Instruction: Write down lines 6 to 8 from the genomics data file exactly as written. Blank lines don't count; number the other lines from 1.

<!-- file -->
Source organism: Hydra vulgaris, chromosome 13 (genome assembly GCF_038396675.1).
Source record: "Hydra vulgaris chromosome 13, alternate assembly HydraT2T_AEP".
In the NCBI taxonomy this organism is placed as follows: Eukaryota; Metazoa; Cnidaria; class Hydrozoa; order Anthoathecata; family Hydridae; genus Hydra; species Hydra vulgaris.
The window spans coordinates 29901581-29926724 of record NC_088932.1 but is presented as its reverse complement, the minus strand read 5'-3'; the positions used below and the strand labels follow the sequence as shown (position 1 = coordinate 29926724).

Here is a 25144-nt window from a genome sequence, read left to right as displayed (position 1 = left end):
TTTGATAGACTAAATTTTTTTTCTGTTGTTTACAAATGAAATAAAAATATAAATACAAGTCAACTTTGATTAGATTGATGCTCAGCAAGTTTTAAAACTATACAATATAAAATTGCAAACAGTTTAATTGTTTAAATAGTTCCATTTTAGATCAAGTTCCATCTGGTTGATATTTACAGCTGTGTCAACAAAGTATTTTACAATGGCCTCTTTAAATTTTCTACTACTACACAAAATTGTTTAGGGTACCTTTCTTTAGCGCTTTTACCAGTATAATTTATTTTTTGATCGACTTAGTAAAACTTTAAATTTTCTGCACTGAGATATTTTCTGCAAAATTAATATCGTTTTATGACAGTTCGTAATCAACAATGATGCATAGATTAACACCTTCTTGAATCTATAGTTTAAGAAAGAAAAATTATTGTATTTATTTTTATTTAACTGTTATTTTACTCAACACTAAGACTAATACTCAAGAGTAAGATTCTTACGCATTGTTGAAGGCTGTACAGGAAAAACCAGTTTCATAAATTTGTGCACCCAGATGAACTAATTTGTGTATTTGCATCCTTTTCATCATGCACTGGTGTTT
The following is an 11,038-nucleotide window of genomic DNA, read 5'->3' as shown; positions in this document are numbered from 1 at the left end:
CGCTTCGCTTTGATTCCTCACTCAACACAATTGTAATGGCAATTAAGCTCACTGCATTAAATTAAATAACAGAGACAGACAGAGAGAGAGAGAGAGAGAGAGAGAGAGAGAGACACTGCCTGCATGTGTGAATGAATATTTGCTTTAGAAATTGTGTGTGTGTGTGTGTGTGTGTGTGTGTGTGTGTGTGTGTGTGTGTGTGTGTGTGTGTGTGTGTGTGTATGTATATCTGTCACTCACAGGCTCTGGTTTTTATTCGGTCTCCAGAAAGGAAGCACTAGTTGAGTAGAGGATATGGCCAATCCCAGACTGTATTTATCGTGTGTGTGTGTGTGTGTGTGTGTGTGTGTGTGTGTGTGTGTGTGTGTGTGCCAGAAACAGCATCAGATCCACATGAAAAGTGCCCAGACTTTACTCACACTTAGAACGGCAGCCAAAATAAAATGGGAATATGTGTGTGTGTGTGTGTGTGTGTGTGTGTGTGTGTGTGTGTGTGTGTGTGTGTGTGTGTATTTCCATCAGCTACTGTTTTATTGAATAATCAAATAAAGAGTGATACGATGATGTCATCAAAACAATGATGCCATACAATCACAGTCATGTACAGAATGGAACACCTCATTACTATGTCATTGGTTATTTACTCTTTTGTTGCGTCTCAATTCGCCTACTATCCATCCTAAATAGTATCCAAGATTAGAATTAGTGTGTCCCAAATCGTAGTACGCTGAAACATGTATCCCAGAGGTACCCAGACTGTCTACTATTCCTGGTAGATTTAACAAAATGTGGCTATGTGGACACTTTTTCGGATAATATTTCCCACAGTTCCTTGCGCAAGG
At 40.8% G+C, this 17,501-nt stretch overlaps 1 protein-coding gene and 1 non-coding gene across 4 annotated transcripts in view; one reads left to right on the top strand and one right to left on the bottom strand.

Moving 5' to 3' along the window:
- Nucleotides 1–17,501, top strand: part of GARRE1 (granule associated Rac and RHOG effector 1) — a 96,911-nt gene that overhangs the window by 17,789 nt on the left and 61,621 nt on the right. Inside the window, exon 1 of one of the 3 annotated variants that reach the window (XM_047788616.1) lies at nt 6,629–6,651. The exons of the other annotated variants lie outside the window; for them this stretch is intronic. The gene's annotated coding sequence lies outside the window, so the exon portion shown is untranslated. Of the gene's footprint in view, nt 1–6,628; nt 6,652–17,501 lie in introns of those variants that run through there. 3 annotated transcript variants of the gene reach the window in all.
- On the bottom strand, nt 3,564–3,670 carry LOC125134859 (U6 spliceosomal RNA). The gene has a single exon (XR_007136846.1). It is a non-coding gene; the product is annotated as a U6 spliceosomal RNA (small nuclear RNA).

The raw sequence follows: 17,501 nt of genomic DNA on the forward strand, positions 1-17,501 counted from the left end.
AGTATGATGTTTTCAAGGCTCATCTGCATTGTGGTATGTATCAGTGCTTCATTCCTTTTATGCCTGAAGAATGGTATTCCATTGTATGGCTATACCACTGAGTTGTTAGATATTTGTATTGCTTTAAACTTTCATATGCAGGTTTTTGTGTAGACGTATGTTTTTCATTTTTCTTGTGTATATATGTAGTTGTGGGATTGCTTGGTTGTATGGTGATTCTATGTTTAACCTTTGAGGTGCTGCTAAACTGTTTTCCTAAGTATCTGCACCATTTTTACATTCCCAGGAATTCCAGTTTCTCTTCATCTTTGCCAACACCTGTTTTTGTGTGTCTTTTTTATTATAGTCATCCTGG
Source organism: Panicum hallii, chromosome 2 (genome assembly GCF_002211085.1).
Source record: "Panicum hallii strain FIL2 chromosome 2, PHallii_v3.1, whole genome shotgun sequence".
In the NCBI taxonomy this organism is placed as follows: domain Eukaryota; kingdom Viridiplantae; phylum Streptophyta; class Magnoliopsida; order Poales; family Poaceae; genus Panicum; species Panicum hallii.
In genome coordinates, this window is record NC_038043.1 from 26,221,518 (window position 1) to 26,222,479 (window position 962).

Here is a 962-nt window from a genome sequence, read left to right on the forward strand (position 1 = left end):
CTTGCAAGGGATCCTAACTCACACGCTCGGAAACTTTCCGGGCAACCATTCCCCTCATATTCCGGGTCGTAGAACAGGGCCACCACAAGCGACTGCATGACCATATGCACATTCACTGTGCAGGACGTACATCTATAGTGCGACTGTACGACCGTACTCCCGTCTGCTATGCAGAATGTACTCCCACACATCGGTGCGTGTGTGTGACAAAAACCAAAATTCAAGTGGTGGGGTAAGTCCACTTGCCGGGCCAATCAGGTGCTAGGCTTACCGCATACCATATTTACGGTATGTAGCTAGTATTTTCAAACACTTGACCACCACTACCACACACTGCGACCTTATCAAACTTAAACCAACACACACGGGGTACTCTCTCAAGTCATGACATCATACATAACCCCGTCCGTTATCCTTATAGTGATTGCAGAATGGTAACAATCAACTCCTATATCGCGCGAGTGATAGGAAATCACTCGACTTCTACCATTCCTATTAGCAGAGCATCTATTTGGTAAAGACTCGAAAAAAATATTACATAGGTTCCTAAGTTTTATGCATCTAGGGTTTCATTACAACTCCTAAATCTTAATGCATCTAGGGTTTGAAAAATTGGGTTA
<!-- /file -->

TTTGATAGACTAAATTTTTTTTCTGTTGTTTACAAATGAAATAAAAATATAAATACAAGTCAACTTTGATTAGATTGATGCTCAGCAAGTTTTAAAACTATACAATATAAAATTGCAAACAGTTTAATTGTTTAAATAGTTCCATTTTAGATCAAGTTCCATCTGGTTGATATTTACAGCTGTGTCAACAAAGTATTTTACAATGGCCTCTTTAAATTTTCTACTACTACACAAAATTGTTTAGGGTACCTTTCTTTAGCGCTTTTACCAGTATAATTTATTTTTTGATCGACTTAGTAAAACTTTAAATTTTCTGCACTGAGATATTTTCTGCAAAATTAATATCGTTTTATGACAGTTCGTAATCAACAATGATGCATAGATTAACACCTTCTTGAATCTATAGTTTAAGAAAGAAAAATTATTGTATTTATTTTTATTTAACTGTTATTTTACTCAACACTAAGACTAATACTCAAGAGTAAGATTCTTACGCATTGTTGAAGGCTGTACAGGAAAAACCAGTTTCATAAATTTGTGCACCCAGATGAACTAATTTGTGTATTTGCATCCTTTTCATCATGCACTGGTGTTT
The following is an 11,038-nucleotide window of genomic DNA, read 5'->3' as shown; positions in this document are numbered from 1 at the left end:
CGCTTCGCTTTGATTCCTCACTCAACACAATTGTAATGGCAATTAAGCTCACTGCATTAAATTAAATAACAGAGACAGACAGAGAGAGAGAGAGAGAGAGAGAGAGAGAGAGACACTGCCTGCATGTGTGAATGAATATTTGCTTTAGAAATTGTGTGTGTGTGTGTGTGTGTGTGTGTGTGTGTGTGTGTGTGTGTGTGTGTGTGTGTGTGTGTGTGTGTATGTATATCTGTCACTCACAGGCTCTGGTTTTTATTCGGTCTCCAGAAAGGAAGCACTAGTTGAGTAGAGGATATGGCCAATCCCAGACTGTATTTATCGTGTGTGTGTGTGTGTGTGTGTGTGTGTGTGTGTGTGTGTGTGTGTGTGTGCCAGAAACAGCATCAGATCCACATGAAAAGTGCCCAGACTTTACTCACACTTAGAACGGCAGCCAAAATAAAATGGGAATATGTGTGTGTGTGTGTGTGTGTGTGTGTGTGTGTGTGTGTGTGTGTGTGTGTGTGTGTGTATTTCCATCAGCTACTGTTTTATTGAATAATCAAATAAAGAGTGATACGATGATGTCATCAAAACAATGATGCCATACAATCACAGTCATGTACAGAATGGAACACCTCATTACTATGTCATTGGTTATTTACTCTTTTGTTGCGTCTCAATTCGCCTACTATCCATCCTAAATAGTATCCAAGATTAGAATTAGTGTGTCCCAAATCGTAGTACGCTGAAACATGTATCCCAGAGGTACCCAGACTGTCTACTATTCCTGGTAGATTTAACAAAATGTGGCTATGTGGACACTTTTTCGGATAATATTTCCCACAGTTCCTTGCGCAAGG